Five Observations: Islanders At Hurricanes

Defenseman Joe Corvo, seen embracing teammate Chad LaRose after slapping home his first-period goal Wednesday, has soaring confidence after scoring in each of Carolina's last two games. (Photo by LTD)

After two RBC Center games without scoring a goal, the Carolina Hurricanes exploded for seven against the reeling New York Islanders, moving back to .500 and getting several players back on the scoresheet — or there for the first time — in Wednesday's 7-2 win.

Here are five observations from the game.

1) Credit Paul Maurice for not allowing his team to let up in the third period. The Hurricanes came out of the dressing room overconfident after building a 5-0 lead after two, but the team seemed to lose its edge with such a big cushion. The Isles had already scored once in the period when Maurice had finally seen enough 4:51 into the third and used his timeout to let his team know that coasting through the final frame would not be acceptable. The Canes buckled down and managed to score two more times — while allowing another New York goal — en route to their most impressive offensive performance since they scored eight on Tampa Bay in the third-to-last game of the 2009-10 campaign.

2) After Carolina's 3-2 loss to Philadelphia, my five observations post mentioned the Jekyll-and-Hyde nature of Sergei Samsonov. After struggling in a top-nine role Monday, Samsonov looked Wednesday like the player who has a reputation for dominating a game with his skills. His picture-perfect pass in the first netted rookie Jon Matsumoto his first NHL goal, and he set up teammates two more times for a three-assist night. That's not bad considering he started the game on the fourth line. The last time Samsonov registered three points was Feb. 7, 2009, when he had a goal and three assists for the Canes in a 7-2 win over Phoenix.

3) Speaking of the fourth line, Tom Kostopoulos joined Samsonov and Matsumoto to combine for a total of seven points and a plus-9 on the night, and the trio's play earned them each more than 10 minutes of ice time — significantly more than the Hurricanes’ bottom line has received this season. Their increased ice time meant no Carolina forward reached the 20-minute mark in the game, with Eric Staal leading the way at 19:41. Also, Kostopoulos' plus-4 rating was a career high for the 31-year-old forward with 470 games of NHL experience. It's just one game, but if the line plays half as well as they did Wednesday, a nickname might be in order. Given the varied nationalities of their last names, how about "The Embassy Row Line"? They could even have their own song, courtesy indie rock icons Pavement (bear with it; it picks up around the one-minute mark).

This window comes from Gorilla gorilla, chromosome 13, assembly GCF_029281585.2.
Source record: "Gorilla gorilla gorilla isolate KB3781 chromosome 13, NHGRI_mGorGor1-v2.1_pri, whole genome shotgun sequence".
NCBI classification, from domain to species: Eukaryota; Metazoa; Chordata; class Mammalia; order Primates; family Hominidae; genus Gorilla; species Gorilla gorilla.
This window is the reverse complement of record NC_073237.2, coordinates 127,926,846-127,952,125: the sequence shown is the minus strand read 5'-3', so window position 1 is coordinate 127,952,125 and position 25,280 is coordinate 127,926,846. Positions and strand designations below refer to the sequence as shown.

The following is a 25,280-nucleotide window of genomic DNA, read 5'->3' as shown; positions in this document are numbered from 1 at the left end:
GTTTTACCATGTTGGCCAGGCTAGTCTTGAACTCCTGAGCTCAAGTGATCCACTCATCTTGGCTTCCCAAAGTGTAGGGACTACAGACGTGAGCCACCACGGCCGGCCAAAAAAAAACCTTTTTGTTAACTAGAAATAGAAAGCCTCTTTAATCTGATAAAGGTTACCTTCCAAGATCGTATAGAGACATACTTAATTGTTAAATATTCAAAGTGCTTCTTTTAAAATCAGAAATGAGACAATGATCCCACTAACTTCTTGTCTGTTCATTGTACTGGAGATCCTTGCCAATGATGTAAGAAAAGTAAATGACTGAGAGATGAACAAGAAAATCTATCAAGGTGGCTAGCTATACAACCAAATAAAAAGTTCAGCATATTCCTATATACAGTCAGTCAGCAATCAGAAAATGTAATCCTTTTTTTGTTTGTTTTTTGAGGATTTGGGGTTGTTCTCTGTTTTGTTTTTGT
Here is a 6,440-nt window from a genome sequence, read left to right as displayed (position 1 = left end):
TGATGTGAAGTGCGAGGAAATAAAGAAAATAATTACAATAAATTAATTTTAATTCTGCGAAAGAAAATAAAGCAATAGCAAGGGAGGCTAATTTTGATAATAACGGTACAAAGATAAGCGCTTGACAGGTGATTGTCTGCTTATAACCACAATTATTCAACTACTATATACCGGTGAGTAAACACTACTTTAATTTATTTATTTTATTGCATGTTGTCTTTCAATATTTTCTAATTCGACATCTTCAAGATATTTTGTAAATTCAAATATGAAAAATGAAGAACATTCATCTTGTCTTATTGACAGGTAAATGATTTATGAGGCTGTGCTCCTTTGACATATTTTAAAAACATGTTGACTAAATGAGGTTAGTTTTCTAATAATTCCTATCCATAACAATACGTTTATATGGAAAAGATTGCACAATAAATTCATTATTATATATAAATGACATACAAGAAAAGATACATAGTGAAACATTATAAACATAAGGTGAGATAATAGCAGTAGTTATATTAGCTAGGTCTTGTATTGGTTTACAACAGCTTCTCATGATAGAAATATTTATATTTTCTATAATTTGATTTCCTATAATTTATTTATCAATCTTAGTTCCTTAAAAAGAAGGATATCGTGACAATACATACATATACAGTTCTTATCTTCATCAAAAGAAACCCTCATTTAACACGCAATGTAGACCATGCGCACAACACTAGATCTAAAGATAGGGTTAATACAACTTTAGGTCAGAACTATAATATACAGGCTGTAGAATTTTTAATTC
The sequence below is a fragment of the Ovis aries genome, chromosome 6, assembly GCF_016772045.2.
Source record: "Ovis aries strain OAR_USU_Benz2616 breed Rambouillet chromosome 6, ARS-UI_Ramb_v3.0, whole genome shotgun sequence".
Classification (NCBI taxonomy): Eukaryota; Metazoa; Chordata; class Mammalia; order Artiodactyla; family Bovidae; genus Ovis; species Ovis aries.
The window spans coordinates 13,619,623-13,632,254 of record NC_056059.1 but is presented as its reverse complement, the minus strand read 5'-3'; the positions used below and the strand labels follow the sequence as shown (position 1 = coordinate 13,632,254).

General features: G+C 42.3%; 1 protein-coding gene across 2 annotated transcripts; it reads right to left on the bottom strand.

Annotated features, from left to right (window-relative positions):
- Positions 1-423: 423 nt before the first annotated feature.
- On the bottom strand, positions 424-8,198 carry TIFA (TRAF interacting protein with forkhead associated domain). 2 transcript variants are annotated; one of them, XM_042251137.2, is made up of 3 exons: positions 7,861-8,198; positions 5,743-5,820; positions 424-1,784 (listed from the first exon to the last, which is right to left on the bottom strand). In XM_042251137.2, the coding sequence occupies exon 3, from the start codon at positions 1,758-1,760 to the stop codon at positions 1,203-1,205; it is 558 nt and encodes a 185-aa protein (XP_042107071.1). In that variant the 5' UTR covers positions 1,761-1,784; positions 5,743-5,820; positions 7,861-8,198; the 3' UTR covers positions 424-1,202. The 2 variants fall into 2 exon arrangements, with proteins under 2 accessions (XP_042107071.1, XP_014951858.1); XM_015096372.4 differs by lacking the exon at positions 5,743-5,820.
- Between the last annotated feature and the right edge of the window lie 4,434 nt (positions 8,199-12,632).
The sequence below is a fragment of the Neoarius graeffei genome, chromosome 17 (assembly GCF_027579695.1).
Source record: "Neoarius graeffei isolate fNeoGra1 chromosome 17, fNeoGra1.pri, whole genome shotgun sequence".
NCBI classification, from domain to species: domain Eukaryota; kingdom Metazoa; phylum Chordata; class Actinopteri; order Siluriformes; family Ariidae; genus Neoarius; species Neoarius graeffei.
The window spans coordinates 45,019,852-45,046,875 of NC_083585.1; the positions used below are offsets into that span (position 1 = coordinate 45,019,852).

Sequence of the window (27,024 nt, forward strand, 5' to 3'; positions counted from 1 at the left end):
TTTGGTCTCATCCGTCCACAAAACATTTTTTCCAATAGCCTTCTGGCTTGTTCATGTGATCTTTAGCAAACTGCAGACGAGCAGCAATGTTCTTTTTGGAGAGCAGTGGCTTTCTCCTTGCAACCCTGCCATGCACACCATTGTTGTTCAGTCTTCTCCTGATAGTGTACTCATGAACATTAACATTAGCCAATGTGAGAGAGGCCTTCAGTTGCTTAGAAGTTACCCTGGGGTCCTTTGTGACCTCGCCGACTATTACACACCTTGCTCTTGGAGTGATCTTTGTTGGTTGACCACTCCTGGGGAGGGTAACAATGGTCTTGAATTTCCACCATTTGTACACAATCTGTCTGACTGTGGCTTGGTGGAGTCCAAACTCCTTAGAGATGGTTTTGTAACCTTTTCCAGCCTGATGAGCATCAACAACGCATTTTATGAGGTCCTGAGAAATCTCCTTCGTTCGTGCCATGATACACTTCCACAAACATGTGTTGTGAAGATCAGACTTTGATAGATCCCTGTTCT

4) For the second straight game, defenseman Joe Corvo scored — and also looked as effective as he has all season. Like Kostopoulos, he was a plus-4 on the night (he last did that March 15, 2007, when with Ottawa, also against the Isles) and was able to pick up the slack for Joni Pitkanen, who was limited to 6:08 of ice time due to a lingering upper body injury (Brett Carson was recalled on an emergency basis from Charlotte Thursday, so expect Pitkanen to miss at least a couple games). He was on the ice for five of Carolina's goal and netted the first RBC Center goal of the season for the Canes.

5) Wednesday's game marked the 16th time Carolina has scored at least seven goals in a game since the lockout. The result in the game after such a big scoring night is varied: the Canes are 9-6 the last 15 times they followed up a seven-goal-or-more performance, averaging four goals for in the wins and four against in the losses. They shut out their opponent once in the next game, and have also been held scoreless once. The last five times Carolina has played following such a performance, the winning team has won by three goals or more — Carolina won two of those games and lost three.

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